Sovereign debt: Will it blow up again? The amount of sovereign debt—or debt issued by governments—is a growing concern in many developed nations. Europe's problems may be the most severe for now, but other areas of the globe also have their fair share of issues. Paul Zemsky, the head of asset allocation at ING Investment Management, says that over the next year or two, sovereign bonds will still be reasonably good investments, but he warns that problem countries could once again dominate headlines. "There's always that inkling that at some point, the fiscal situations of these countries will become front-page news again, and interest rates could respond to that and go up," he says. Conversely, many emerging markets have balance sheets that look much healthier. Notably, they generally don't have as many deficit problems, and they're also growing at a faster rate than developed nations. "They have much higher growth, so any mistakes they make they can grow their way out of," Zemsky says.
Tricky questions for foreign bond fund investors. For bond investors, the long-term implications of the European rescue package still aren't clear. "What this does in Europe is that it kind of spreads out the pain across all the countries, but it doesn't necessarily mean it's better for the euro overall," Zemsky says. If you're in a global bond fund, it's important that you're aware of how your fund is managed. "Currency fluctuations are a big driver of how any foreign bond performs, but it's also important to know that international bond funds have different policies toward currencies," Benz says. For instance, it's crucial that you know how much currency risk your managers take on.
A rush to the door. After a mass selloff that eerily resembled what investors came to expect during the recession, the U.S. stock market tanked last week. On Thursday alone, the Dow Jones Industrial Average was down by nearly 1,000 points during intraday trading. Much of this sharp falloff stemmed from bleak fundamentals coming out of Europe. But at the same time, the downward spiral pointed to investors who are still on edge in the aftermath of a crushing recession. "These things are always a confidence issue," says van Ark. As a result, don't be surprised to see similar skittishness in the market in the months ahead if investors get more bad news. As investors regain their nerve, experts expect things to calm down.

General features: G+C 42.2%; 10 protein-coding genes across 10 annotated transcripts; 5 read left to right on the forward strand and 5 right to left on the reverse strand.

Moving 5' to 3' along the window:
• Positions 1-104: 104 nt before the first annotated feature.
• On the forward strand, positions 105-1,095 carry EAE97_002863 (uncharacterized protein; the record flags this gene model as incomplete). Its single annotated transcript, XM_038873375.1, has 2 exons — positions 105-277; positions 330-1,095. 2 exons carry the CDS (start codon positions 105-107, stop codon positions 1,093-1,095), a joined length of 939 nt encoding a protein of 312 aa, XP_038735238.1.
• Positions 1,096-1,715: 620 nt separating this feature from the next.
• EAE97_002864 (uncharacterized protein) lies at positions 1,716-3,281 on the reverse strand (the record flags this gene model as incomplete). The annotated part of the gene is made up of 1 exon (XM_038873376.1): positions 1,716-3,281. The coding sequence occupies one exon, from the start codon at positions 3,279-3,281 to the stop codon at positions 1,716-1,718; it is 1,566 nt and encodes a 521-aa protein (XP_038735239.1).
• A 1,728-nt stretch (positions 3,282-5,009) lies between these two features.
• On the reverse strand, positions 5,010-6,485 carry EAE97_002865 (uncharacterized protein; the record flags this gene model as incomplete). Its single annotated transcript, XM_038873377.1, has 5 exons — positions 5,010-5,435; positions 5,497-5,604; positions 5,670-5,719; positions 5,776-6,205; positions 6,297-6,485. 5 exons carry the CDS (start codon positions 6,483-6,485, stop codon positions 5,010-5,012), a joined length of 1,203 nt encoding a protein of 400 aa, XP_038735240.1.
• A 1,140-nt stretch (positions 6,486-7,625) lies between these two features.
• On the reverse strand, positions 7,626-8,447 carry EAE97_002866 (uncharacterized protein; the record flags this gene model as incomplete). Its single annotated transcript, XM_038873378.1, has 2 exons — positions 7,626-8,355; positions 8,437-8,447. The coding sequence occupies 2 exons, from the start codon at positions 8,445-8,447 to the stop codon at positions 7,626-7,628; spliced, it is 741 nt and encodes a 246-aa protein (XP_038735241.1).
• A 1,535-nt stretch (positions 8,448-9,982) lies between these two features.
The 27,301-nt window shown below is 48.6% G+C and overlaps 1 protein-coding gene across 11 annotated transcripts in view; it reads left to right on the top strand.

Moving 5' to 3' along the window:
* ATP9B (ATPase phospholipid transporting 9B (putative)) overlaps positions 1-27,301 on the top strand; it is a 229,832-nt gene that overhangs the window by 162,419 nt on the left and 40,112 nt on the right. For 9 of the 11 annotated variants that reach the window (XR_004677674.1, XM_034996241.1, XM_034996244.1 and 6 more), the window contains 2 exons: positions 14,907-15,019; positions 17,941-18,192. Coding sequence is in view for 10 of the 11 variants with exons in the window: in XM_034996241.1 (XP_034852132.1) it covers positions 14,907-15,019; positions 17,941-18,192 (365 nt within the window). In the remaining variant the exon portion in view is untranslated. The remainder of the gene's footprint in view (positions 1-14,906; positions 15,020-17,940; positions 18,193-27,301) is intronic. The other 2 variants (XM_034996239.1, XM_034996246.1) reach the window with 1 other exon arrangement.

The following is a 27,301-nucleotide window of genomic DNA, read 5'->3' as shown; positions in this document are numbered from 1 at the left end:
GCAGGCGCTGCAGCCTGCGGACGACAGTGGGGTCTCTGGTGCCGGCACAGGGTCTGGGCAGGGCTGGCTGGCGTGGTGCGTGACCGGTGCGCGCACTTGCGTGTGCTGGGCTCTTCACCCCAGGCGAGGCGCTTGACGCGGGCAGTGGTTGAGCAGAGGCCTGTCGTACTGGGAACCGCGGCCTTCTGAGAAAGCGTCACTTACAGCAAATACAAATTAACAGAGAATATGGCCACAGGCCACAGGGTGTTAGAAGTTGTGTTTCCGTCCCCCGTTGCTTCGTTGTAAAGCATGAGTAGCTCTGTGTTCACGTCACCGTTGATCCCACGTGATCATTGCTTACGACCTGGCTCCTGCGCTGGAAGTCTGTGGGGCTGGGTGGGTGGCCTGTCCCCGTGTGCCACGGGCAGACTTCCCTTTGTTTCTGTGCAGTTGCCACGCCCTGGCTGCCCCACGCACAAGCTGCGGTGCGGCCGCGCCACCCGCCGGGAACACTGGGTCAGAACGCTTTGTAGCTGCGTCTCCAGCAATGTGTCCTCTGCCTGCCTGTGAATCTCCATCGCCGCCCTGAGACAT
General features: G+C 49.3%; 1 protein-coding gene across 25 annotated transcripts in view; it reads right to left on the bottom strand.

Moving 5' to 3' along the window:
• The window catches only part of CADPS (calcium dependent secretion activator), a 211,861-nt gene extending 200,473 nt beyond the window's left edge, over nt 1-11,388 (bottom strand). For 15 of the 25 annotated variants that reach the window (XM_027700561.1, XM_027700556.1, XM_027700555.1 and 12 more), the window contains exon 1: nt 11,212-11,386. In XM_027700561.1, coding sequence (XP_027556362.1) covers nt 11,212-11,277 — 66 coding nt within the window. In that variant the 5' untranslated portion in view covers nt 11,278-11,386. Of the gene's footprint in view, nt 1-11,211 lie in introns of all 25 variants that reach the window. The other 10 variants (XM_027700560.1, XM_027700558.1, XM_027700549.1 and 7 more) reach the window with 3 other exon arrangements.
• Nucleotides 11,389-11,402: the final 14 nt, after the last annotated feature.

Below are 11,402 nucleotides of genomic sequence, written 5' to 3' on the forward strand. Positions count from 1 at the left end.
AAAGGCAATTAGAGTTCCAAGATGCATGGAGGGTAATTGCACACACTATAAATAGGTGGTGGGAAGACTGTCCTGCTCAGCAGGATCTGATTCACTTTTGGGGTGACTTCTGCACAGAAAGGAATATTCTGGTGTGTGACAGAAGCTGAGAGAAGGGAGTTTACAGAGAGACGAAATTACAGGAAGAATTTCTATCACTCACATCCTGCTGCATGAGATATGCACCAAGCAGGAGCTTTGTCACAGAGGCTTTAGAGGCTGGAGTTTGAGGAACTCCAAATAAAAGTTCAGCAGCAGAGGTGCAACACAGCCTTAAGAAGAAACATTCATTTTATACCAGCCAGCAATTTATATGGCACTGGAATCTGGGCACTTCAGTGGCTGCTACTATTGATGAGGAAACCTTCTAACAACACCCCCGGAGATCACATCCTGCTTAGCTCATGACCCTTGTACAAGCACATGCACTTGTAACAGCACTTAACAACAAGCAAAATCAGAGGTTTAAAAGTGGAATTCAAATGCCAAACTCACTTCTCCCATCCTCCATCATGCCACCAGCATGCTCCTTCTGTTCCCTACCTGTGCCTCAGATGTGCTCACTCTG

Promising opportunities for U.S. stocks. Despite last week's falloff, some experts say the fundamentals of many U.S. companies look appealing. GDP growth of upwards of 3 percent in the first quarter, a better-than-expected jobs announcement last week, and high earnings across the board are all signs that the U.S. economy seems to be growing stronger. "In the U.S., it's a good environment for equities," Zemsky says. Quincy Krosby, the chief market strategist for Prudential Financial, says investors should consider tilting their portfolio towards large-cap U.S. stocks. "The big large-cap names have underperformed," she says. As a result, she says they're due for some broader gains.
The U.S. dollar's seesaw ride. The beaten-up euro sent the greenback flying last week. At first blush, the dollar bill's increasing value seems like a good thing, but it can actually be quite detrimental. That's because it eats away at the profits of U.S. companies that sell their products abroad. "That can be just about any major company in the U.S. these days," says Jeff Tjornehoj, Lipper's research manager for the United States and Canada. "Companies like GE have huge business operations outside the U.S., and that's just the tip of the iceberg." It's no surprise, then, that GE was one of Monday's big winners. During early-morning trading, its share price shot up, indicating that investors expected that the euro would regain some of its strength.
The gold rush. Gold, which has long had a reputation as the panicked investor's best friend, shot up to $1,200 per ounce last week. But following Monday's calming news, it tumbled off of that peak. Going forward, gold investors will face a number of nagging questions. For starters, is inflation a big concern? And will investors continue to panic about Europe? If the answer to both of these questions is 'yes,' then gold may eventually continue its march upwards. "Is there an opportunity for gold to move higher? I think there definitely is," says Tjornehoj. "Are we going to see the types of returns that we've seen over the past 10 years? That I strongly doubt."
Foreign stocks. Last week was a scary time in the global stock markets, but Monday's rally may give some relief to nervous investors. Benz says it's important that investors stay diversified outside of the United States. "You probably want to stick with significant exposure there because realistically, a big share of growth is going to come from foreign markets—maybe not necessarily Europe, but elsewhere overseas," she says.
A short fuse. As recently as last week, buying credit default swaps on the PIGS (Portugal, Italy, Greece, and Spain) seemed like the fashionable thing for high-net-worth investors to do. These swaps, which are essentially like insurance policies, allow investors to profit when a country's sovereign debt loses value. But Monday's news put downward pressure on the value of CDS contracts tied to euro-zone countries. "Now that the risk of default … is backing off because of the bailout, it's possible that some of those earlier CDS purchases that were made to protect against a default could have lost quite a bit of money at this point," says Kevin McPartland, a senior analyst with the TABB Group, a financial-sector research and advisory firm.